First Baptist Church - 165 Bertie Street, Fort Erie ON L2A 1Y9    

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The Power of Prayer

June 14, 2015

   Nehemiah 1:1-14

   

     I know I am dating myself when I say this, but like some of you here this morning, I grew up way back in the 60's! (For you younger people, I know that must sound like ancient history, somewhere back in the last century!) In those days, many young people were convinced that our generation was going to change the world! We were going to usher in a new society, where there would be no more wars, no more racism, no more poverty. Well, 50 years later, most of us I think have pretty much given up on that dream. When we look around us, it's painfully apparent that all of the evils of society, that we hoped would be eradicated are still with us, & for many, that youthful idealism has changed into a cynicism, that says nothing will ever really change.   

 

But I want to say to you this morning, that I believe that we can still change the world we live in. Not in the way we thought a generation or two ago, by tearing down the system or by transforming society.   But rather through what I believe is the greatest force for change that we have at our disposal: the power of prayer. Jesus tells us that what is impossible with man, is possible thru the power of God, unleashed thru prayer.  John Wesley once said "God does nothing on the earth save in answer to believing prayer"   

 

And in our scripture reading, it is apparent that Nehemiah believes in the power of prayer as well. As we saw last Sunday, this story begins as Nehemiah receives a report from his brother, about the plight of the people back in his home town of Jerusalem. His fellow countrymen there were suffering because the wall around the city had been destroyed, and they were defenseless against the attacks of the surrounding nations.     So what was Nehemiah's response to this news? "When I heard these things, I sat down and wept. For some days I mourned and fasted and prayed before the God of heaven."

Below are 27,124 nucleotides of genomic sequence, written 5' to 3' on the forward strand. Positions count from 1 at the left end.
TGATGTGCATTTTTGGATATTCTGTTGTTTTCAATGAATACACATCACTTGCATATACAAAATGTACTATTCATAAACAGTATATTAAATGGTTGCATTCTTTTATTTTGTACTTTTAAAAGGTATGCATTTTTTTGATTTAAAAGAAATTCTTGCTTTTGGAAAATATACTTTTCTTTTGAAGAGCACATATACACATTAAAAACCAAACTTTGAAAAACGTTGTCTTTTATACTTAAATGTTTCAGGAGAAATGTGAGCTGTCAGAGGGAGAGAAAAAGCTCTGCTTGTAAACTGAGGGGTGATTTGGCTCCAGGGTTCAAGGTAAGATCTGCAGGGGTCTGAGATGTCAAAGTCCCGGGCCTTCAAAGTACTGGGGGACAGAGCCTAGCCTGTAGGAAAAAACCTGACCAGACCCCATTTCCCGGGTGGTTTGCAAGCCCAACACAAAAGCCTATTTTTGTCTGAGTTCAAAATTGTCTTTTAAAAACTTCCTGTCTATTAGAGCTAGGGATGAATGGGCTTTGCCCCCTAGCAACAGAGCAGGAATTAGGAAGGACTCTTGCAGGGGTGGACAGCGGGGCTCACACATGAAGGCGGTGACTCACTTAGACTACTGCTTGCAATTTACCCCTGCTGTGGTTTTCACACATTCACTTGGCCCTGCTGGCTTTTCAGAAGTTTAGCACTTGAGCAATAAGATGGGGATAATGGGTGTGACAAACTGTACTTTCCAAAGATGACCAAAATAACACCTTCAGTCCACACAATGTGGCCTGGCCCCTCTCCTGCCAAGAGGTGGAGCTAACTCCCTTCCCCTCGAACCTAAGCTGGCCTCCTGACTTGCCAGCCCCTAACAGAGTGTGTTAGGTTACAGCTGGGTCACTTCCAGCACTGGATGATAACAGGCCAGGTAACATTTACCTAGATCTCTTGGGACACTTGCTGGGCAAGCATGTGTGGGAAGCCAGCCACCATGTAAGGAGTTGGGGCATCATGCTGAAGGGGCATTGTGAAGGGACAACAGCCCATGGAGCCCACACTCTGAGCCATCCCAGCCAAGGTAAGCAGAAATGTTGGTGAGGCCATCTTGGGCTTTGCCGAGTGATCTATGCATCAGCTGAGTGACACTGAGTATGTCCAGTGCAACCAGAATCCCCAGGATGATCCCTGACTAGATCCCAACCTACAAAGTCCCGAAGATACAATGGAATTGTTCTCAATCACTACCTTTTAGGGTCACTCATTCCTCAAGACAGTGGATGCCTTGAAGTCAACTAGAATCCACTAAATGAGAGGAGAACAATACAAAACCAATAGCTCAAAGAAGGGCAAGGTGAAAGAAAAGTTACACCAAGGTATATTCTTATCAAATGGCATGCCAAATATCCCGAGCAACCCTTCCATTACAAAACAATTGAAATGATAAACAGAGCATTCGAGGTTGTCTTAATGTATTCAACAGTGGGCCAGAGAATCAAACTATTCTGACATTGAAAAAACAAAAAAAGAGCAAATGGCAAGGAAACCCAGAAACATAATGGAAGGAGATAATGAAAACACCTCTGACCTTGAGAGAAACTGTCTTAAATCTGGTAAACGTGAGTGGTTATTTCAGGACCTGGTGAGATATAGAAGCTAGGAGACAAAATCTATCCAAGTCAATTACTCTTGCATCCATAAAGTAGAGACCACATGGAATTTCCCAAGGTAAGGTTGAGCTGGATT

I don't have to tell you that today, we are living in a world that is in very desperate trouble. As we look around & see the fabric of our society unraveling: marriages disintegrating, families breaking apart, young people who have lost a sense of hope & purpose, we wonder to ourselves, what can we do to turn things around? If we want to change the world, if we want to see God bring healing to our families, to our communities, to our nation, then I believe it is imperative that we begin to take prayer more seriously than we ever have before. There is nothing that will be more effective in solving the problems that we face than concerted believing prayer.  

 

   Now I realize even as I say that, that some of you may be sitting there saying: "You've got to be kidding?" How can prayer make any real difference? Sure, it may help you to feel better, but does it really have any impact on events in the real world?   Sometimes we wonder if our prayers really have any effect, if God really is listening? And we are aware that there's a mystery to prayer that none of us will ever completely grasp. And here in the text we read, we have a detailed record of just how Nehemiah prayed when he was faced with a dire situation. I believe this can serve as a good model for us as we pray for the world around us